Hepatitis C virus genotype 4 therapy: progress and challenges
Article first published online: 4 JAN 2011
© 2011 John Wiley & Sons A/S
Special Issue: Proceedings of the 4th Paris Hepatitis Conference. The publication of this supplement was supported by an unrestricted educational grant from F. Hoffmann-Laroche Ltd.
Volume 31, Issue Supplement s1, pages 45–52, January 2011
How to Cite
Kamal, S. M. (2011), Hepatitis C virus genotype 4 therapy: progress and challenges. Liver International, 31: 45–52. doi: 10.1111/j.1478-3231.2010.02385.x
- Issue published online: 4 JAN 2011
- Article first published online: 4 JAN 2011
- Received 10 November 2010Accepted 26 November 2010
- genotype 4;
- hepatitis C;
- pegylated interferon;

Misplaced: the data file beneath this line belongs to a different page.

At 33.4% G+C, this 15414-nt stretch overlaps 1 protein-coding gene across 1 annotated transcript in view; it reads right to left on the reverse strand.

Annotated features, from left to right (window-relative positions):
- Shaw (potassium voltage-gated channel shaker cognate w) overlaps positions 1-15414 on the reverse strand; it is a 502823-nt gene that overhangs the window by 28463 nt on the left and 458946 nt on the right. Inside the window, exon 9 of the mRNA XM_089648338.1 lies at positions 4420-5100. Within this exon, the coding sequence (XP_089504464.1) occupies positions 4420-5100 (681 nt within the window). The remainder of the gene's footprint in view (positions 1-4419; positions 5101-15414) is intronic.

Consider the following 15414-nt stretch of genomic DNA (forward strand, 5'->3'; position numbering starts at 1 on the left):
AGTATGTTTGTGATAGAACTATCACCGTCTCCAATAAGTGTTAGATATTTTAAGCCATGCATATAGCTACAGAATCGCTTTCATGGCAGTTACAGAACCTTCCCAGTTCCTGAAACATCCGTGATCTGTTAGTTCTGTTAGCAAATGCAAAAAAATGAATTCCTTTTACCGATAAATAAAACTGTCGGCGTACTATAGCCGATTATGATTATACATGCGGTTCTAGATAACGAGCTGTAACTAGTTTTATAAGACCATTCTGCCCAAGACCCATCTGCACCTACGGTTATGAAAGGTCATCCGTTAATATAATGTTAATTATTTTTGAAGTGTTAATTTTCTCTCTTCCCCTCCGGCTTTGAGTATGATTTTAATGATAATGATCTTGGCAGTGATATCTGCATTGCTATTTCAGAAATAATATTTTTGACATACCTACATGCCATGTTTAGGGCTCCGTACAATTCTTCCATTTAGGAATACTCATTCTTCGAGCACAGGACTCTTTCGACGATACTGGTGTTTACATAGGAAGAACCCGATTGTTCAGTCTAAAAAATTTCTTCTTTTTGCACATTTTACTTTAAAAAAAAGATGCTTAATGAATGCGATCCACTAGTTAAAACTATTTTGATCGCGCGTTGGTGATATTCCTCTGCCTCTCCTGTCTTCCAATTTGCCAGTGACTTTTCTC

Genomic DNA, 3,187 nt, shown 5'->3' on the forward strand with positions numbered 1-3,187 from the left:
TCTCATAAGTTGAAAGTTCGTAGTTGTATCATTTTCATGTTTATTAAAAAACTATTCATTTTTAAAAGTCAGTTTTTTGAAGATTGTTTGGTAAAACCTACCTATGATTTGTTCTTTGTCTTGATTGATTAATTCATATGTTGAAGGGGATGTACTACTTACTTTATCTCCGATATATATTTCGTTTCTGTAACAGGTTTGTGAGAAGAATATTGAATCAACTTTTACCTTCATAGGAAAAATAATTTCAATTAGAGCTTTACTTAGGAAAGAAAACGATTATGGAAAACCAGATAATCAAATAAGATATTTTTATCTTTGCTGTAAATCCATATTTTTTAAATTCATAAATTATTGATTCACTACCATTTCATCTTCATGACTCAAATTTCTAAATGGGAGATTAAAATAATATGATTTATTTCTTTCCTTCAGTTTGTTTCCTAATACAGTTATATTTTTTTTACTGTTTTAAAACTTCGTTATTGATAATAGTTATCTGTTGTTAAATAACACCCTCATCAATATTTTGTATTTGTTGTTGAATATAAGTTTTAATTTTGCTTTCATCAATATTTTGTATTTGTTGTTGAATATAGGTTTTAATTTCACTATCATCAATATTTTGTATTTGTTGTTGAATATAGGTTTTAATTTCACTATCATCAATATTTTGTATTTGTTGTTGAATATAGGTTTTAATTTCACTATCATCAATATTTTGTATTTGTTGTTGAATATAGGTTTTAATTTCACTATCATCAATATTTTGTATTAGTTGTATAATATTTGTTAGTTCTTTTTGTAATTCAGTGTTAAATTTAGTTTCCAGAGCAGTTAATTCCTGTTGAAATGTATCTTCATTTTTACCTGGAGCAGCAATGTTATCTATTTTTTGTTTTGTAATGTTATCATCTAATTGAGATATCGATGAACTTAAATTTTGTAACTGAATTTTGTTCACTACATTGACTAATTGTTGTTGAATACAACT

The hepatitis C virus genotype 4 (HCV-4) is prevalent in Egypt, the Middle East and Africa. Recently, the epidemiology of HCV-4 has changed and this genotype has begun to cross borders and spread to several regions in Europe through immigration and injection drug use. HCV-4 has been considered a difficult-to-treat genotype based on the low sustained virological response (SVR) rates obtained with conventional interferon (IFN)-based regimens. Pegylated interferons (PEG-IFN) plus ribavirin therapy for chronic HCV-4 has been associated with increased SVR rates of more than 60%. Shorter treatment of chronic HCV-4 patients with rapid and early virological responses has been associated with high SVR rates, better compliance, fewer adverse events and lower costs. Despite this progress, the treatment of HCV-4 non-responders, injection drug users, patients coinfected with human immunodeficiency virus, thalassaemic patients, patients on haemodialysis and patients with HCV-4 recurrence after liver transplantation still represents a significant therapeutic challenge. Treatment of HCV-4 has markedly improved, with higher sustained response rates and the possibility of shorter regimens. Despite the recent progress in the treatment of HCV-4, more research is required to optimize current therapy and include genotype 4 patients in clinical trials on emerging therapies such as specifically targeted antiviral therapy for HCV with protease and/or polymerase inhibitors.